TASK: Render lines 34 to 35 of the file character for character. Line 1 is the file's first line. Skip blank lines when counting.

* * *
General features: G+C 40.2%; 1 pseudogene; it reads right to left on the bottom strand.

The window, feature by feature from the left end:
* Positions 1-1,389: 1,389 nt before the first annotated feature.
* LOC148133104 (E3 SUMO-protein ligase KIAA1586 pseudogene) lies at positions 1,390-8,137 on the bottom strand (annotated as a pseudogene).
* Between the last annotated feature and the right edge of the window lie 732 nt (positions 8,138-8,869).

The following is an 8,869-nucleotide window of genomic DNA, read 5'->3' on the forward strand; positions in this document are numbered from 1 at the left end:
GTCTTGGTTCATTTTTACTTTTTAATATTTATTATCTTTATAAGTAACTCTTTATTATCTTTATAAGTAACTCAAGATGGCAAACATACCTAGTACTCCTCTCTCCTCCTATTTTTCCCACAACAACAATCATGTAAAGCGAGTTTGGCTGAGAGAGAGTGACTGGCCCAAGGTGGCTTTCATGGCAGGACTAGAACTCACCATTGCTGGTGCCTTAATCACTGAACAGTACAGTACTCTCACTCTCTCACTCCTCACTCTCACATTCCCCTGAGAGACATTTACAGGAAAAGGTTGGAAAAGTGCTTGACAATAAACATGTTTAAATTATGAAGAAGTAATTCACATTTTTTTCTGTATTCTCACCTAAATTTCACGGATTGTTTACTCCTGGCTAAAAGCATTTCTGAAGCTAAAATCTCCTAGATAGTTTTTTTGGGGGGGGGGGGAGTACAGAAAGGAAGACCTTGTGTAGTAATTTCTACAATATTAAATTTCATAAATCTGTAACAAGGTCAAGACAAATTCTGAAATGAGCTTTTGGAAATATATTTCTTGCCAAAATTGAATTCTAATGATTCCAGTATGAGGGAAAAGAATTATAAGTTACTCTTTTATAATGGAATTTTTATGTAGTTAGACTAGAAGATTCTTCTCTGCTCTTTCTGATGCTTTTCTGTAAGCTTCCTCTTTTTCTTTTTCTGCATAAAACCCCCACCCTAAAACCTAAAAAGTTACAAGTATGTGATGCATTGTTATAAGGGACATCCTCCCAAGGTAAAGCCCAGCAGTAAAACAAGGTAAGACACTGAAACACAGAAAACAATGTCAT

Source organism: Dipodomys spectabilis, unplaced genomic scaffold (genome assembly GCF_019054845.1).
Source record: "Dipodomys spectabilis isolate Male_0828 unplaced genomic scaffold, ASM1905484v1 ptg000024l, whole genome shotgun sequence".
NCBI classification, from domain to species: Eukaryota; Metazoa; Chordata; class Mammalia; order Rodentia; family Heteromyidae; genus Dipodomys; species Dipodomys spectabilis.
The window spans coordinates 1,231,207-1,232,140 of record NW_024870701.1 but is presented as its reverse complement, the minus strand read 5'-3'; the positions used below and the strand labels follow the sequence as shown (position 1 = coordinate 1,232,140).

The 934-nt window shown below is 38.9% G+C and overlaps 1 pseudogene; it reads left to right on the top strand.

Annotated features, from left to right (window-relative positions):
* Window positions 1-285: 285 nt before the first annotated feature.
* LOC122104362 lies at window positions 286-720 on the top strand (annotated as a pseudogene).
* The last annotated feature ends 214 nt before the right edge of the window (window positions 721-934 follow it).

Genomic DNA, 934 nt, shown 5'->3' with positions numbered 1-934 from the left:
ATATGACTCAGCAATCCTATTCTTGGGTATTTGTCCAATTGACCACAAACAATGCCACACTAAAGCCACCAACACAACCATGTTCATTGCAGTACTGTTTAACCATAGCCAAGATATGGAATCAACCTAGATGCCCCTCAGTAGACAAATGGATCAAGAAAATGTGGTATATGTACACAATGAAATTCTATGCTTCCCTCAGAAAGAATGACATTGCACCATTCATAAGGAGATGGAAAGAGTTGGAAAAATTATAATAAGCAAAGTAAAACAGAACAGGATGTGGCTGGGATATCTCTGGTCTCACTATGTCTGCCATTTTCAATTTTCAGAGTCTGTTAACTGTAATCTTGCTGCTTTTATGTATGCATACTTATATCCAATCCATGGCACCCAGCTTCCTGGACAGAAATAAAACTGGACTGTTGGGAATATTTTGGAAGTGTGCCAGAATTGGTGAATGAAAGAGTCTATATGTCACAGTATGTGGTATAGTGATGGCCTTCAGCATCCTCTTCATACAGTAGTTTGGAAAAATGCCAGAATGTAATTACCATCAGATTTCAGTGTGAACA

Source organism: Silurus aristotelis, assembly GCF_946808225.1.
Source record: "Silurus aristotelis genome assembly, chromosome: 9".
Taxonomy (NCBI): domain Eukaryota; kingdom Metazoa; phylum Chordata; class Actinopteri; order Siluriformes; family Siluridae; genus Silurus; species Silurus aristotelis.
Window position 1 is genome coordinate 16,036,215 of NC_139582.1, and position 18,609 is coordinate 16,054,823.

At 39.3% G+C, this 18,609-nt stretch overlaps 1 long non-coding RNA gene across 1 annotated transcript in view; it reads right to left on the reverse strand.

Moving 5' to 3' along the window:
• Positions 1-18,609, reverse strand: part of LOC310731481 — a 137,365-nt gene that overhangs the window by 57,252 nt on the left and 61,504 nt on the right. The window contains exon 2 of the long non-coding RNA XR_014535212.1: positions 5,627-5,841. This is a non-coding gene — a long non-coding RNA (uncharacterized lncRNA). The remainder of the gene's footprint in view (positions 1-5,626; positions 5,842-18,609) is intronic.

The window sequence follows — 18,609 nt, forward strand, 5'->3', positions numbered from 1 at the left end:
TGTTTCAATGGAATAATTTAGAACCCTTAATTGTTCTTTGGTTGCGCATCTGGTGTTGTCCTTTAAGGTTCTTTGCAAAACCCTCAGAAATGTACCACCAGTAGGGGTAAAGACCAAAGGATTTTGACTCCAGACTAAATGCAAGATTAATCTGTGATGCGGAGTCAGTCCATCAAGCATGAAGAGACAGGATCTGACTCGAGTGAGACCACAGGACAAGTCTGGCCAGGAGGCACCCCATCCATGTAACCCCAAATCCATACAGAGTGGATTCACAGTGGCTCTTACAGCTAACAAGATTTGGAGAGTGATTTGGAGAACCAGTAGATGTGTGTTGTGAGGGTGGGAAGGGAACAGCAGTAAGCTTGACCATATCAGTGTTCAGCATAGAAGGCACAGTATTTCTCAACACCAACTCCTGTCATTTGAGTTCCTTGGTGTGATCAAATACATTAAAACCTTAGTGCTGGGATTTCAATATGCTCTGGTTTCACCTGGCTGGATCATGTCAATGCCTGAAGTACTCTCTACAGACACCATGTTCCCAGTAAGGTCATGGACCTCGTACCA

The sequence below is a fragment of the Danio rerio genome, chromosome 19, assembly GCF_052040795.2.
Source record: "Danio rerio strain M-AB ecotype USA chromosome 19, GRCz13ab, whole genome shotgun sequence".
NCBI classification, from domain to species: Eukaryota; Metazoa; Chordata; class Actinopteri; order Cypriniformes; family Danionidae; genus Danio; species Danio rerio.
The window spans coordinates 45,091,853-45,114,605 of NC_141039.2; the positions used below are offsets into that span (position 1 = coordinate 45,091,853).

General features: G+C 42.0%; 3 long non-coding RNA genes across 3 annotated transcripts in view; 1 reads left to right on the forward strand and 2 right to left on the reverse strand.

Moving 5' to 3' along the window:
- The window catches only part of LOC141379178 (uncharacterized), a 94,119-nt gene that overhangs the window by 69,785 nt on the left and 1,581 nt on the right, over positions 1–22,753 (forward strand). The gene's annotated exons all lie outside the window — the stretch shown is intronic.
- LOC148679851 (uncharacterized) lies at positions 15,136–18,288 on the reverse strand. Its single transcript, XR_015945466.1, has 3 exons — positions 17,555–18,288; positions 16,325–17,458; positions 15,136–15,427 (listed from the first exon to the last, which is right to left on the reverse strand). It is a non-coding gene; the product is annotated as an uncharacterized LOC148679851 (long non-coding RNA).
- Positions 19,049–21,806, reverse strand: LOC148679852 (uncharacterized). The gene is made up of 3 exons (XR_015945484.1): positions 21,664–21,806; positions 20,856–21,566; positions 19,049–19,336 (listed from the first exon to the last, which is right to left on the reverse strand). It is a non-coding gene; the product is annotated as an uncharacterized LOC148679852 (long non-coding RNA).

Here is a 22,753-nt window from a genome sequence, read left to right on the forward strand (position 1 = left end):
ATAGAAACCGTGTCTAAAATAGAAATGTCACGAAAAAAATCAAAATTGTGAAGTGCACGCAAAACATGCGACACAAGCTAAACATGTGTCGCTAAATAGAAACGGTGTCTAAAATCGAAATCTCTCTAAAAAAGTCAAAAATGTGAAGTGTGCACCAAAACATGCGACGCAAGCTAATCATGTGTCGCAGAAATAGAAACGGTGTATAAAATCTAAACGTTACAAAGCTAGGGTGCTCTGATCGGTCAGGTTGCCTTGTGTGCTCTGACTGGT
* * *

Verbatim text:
- The window catches only part of LOC141379178 (uncharacterized), a 94,119-nt gene that overhangs the window by 69,785 nt on the left and 1,581 nt on the right, over positions 1–22,753 (forward strand). The gene's annotated exons all lie outside the window — the stretch shown is intronic.
- LOC148679851 (uncharacterized) lies at positions 15,136–18,288 on the reverse strand. Its single transcript, XR_015945466.1, has 3 exons — positions 17,555–18,288; positions 16,325–17,458; positions 15,136–15,427 (listed from the first exon to the last, which is right to left on the reverse strand). It is a non-coding gene; the product is annotated as an uncharacterized LOC148679851 (long non-coding RNA).